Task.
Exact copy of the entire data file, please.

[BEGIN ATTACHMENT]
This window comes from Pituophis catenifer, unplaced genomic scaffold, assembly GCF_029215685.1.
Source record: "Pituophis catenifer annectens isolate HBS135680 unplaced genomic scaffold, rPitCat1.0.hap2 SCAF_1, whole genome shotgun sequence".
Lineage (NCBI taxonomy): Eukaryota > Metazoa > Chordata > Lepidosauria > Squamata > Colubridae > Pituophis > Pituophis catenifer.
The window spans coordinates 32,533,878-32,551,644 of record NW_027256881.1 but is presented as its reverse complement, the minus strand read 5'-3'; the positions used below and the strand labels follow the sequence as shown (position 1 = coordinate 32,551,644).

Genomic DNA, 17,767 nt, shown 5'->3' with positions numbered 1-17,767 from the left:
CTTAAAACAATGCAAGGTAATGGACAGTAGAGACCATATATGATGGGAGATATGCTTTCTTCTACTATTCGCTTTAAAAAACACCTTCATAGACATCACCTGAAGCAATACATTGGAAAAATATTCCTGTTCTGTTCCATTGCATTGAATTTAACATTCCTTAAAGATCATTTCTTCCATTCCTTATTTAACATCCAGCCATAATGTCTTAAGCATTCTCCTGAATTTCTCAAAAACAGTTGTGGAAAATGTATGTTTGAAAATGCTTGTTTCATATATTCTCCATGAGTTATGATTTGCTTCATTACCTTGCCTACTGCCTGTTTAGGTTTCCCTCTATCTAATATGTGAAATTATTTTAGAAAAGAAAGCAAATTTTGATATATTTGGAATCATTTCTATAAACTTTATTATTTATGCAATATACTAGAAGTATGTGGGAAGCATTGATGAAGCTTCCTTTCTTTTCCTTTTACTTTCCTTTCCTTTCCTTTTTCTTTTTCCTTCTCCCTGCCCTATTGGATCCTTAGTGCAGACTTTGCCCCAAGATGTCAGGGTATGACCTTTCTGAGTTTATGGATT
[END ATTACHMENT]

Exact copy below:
This window comes from Pituophis catenifer, unplaced genomic scaffold, assembly GCF_029215685.1.
Source record: "Pituophis catenifer annectens isolate HBS135680 unplaced genomic scaffold, rPitCat1.0.hap2 SCAF_1, whole genome shotgun sequence".
Lineage (NCBI taxonomy): Eukaryota > Metazoa > Chordata > Lepidosauria > Squamata > Colubridae > Pituophis > Pituophis catenifer.
The window spans coordinates 32,533,878-32,551,644 of record NW_027256881.1 but is presented as its reverse complement, the minus strand read 5'-3'; the positions used below and the strand labels follow the sequence as shown (position 1 = coordinate 32,551,644).

Genomic DNA, 17,767 nt, shown 5'->3' with positions numbered 1-17,767 from the left:
CTTAAAACAATGCAAGGTAATGGACAGTAGAGACCATATATGATGGGAGATATGCTTTCTTCTACTATTCGCTTTAAAAAACACCTTCATAGACATCACCTGAAGCAATACATTGGAAAAATATTCCTGTTCTGTTCCATTGCATTGAATTTAACATTCCTTAAAGATCATTTCTTCCATTCCTTATTTAACATCCAGCCATAATGTCTTAAGCATTCTCCTGAATTTCTCAAAAACAGTTGTGGAAAATGTATGTTTGAAAATGCTTGTTTCATATATTCTCCATGAGTTATGATTTGCTTCATTACCTTGCCTACTGCCTGTTTAGGTTTCCCTCTATCTAATATGTGAAATTATTTTAGAAAAGAAAGCAAATTTTGATATATTTGGAATCATTTCTATAAACTTTATTATTTATGCAATATACTAGAAGTATGTGGGAAGCATTGATGAAGCTTCCTTTCTTTTCCTTTTACTTTCCTTTCCTTTCCTTTTTCTTTTTCCTTCTCCCTGCCCTATTGGATCCTTAGTGCAGACTTTGCCCCAAGATGTCAGGGTATGACCTTTCTGAGTTTATGGATT